When her pager doesn’t beep, Inman goes to her old church in Mountain View and sees friends and her son, a San Francisco financial consultant, which helps compensate for the time she spends away from her husband.
“We go see movies or art shows and eat someplace fun,” she said. “Recently it’s been vegetarian restaurants.”
She shares her one-bedroom crash pad with a colleague who comes in from Phoenix for a week at a time. Other Stanford nurses fly in from Salt Lake City and from Alabama, likewise staying cheaply nearby.
It’s not just nurses who are on the move. The self-employed, whose ranks have grown since 2000 and who often have flexible schedules, account for a significant number of sleepover commuters.
Among them are many hairdressers, who have the added advantage of knowing that their clients will need them on a regular but infrequent basis -- say every six weeks.
In just one small San Francisco Mission District salon, Vertical Clearance, four hairdressers have moved hundreds of miles away but still work there.
One of them, Tim Fahrer and his partner, a Web designer, recently traded the grit of urban living for a four-bedroom home in Cocoa Beach, Fla., that cost about half a million dollars, the same as their San Francisco condo, which they have since sold.
Working one week a month in San Francisco while staying with friends, Fahrer uses the rest of his time to remodel his house in Florida and build a hairdressing practice there.
“I don’t make as much money [as before], but my money goes farther,” said Fahrer, 38.
Like others, he said he would be sad to leave San Francisco entirely, but would contemplate doing so. The current setup, he said, is a sort of trial separation.
In San Francisco and elsewhere, the propensity of rank-and-file government workers to move away has become so pronounced that it has caused a political flap or two. Critics say there won’t be enough firefighters, paramedics and other first responders in a major emergency. Government officials counter that employees aren’t paid enough to live where they work.
Firefighters and city paramedics work 24-hour shifts that can be traded to run consecutively, and they get a place to sleep while on call in the station house.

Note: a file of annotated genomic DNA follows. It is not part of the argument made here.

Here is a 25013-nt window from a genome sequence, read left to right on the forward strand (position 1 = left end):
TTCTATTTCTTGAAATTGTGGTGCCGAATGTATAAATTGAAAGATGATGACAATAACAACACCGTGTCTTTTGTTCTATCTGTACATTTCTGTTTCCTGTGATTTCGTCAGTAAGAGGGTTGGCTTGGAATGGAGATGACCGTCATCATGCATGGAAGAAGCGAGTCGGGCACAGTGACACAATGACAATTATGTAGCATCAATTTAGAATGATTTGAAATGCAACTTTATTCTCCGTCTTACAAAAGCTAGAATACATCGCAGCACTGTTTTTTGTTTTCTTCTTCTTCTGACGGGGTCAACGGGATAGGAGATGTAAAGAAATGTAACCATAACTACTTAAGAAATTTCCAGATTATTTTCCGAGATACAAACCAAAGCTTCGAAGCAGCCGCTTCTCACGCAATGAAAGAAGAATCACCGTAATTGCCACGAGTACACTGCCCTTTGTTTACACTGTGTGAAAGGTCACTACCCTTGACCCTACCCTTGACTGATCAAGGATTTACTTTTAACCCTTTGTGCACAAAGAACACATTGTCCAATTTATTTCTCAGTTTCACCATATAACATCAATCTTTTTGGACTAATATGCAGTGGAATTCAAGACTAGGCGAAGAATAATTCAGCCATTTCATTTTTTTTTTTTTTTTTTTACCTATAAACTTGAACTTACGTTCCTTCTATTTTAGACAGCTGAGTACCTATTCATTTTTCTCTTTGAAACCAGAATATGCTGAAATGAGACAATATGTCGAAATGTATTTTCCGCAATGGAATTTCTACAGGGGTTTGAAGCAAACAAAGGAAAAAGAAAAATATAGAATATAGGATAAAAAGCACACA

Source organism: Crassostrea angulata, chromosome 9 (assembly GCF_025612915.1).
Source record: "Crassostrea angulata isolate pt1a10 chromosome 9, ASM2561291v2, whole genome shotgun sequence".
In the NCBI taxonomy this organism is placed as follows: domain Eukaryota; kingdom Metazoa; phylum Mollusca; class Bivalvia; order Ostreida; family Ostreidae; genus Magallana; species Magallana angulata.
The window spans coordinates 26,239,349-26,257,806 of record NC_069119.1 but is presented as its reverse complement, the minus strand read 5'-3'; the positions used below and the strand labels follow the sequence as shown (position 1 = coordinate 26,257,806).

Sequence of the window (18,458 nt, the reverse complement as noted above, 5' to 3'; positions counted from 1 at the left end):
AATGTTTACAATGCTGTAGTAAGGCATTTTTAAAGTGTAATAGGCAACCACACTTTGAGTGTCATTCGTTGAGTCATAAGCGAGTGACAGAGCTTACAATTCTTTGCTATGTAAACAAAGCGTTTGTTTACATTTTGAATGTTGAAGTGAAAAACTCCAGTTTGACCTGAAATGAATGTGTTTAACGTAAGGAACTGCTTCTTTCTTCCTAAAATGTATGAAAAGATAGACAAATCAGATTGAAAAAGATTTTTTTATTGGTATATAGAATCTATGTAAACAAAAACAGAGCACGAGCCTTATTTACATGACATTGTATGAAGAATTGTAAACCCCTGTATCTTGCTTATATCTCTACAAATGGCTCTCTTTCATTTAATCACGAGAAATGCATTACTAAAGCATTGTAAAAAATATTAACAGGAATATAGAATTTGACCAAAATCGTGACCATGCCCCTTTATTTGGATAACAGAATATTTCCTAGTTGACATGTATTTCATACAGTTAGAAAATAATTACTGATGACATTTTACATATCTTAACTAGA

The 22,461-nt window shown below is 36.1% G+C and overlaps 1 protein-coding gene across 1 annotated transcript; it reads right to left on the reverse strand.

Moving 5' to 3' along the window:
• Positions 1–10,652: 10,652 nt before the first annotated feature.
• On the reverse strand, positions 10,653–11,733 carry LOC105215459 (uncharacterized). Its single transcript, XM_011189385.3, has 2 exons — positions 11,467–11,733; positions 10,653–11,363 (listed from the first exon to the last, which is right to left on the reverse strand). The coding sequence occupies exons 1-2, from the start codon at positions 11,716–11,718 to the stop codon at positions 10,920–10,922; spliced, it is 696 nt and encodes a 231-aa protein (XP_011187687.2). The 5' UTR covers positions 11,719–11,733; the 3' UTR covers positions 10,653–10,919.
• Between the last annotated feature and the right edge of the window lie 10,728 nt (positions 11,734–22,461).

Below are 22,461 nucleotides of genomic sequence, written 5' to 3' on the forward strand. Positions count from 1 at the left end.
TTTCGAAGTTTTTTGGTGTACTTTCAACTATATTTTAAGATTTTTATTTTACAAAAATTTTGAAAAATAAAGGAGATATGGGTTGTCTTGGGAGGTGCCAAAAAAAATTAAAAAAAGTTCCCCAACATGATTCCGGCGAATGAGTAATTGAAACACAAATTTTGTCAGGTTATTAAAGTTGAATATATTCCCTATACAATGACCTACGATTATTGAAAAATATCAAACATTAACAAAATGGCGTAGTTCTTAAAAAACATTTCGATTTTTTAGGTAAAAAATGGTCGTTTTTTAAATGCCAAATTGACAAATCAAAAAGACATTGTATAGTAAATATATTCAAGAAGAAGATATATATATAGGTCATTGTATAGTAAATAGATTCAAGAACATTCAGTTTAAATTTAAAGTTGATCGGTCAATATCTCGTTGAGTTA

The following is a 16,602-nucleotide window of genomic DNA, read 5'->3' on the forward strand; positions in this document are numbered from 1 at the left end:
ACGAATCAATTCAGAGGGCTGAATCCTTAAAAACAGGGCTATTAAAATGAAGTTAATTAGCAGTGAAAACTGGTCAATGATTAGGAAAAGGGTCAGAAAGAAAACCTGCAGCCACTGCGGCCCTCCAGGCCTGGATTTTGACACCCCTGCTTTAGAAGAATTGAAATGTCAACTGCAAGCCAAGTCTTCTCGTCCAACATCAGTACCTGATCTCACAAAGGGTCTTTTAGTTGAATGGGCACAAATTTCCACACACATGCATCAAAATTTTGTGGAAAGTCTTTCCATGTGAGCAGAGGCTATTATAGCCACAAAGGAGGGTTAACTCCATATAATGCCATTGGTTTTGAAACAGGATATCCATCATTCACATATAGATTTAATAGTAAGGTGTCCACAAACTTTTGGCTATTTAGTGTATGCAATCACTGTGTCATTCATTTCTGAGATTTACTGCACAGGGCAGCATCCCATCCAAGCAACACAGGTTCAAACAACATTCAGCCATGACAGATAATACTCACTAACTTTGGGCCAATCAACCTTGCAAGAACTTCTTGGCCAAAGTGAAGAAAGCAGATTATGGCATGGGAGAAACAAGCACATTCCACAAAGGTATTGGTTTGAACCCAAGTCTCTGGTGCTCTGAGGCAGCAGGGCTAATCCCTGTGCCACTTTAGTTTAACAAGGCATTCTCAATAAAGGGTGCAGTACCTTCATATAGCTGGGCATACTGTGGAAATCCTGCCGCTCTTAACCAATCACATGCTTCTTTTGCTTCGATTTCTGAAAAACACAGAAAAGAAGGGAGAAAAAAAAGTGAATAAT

At least 65% of the 1,700 members of the San Francisco fire department live outside the city limits, and some dwell as far away as Los Angeles and San Clemente, spokeswoman Mindy Talmadge said.
Five of them give out-of-state home addresses, including one in Maryland, and others list local addresses or post office boxes but live elsewhere.
Capt. Michael Whooley, 47, said he would prefer to stay in San Francisco but couldn’t persuade his wife to trade in their 4,200-square-foot house in Apple Valley, Minn. -- bought in 2003 for $350,000 -- for a “shack” in California.
Whooley said he wouldn’t recommend his schedule for most people, given the strain on his family. “I fall asleep on the plane in Minnesota and wake up in San Francisco,” he said. “There’s definitely a disconnect on both ends.”
That’s typical of sleepover commuters, University of West Florida sociologist Ray Oldenburg said, and many of them are getting more stress than they bargained for.
“It’s disruptive of family life,” he said. “In social science, if you go back far enough, everyone was heralding the infinite adaptability of the human being. And I never bought that.”
Cab driver Mike Wilson, who may have pushed adaptability about as far as it can go, agreed.
An extremist among extreme commuters, the former Teamster is among the 10% of San Francisco’s active taxicab drivers who give an address outside the state.
For cabbies, a move away works because they can still make money in absentia. Most who have the sought-after city taxi permits known as medallions are required to drive 800 hours yearly. That leaves plenty of time to lease their medallions to other drivers, said Taxicab Commission Executive Director Heidi Machen.
Wilson, born and raised in San Francisco, moved in the mid-1990s to Reno, where he bought a 2,700-square-foot house for $190,000. When his San Francisco medallion came through in 1998, though, it made financial sense for him to return to the city to drive.
He spends Sunday through Wednesday in his mountain home with four bedrooms, three bathrooms and two fireplaces.
The rest of the week, Wilson is in San Francisco, driving at night, when fares are higher, and sleeping during the day on a mattress inside a blue 1989 Plymouth Voyager minivan that he parks in Metro Cab Co.'s fenced lot. He puts cardboard over the windows to block out the sun, and Metro lets him shower and shave in the office.
“I’m kind of like a Jekyll and Hyde,” said Wilson, 64. “I live in a house of granite and marble, and half the time I sleep in a van like a homeless person.”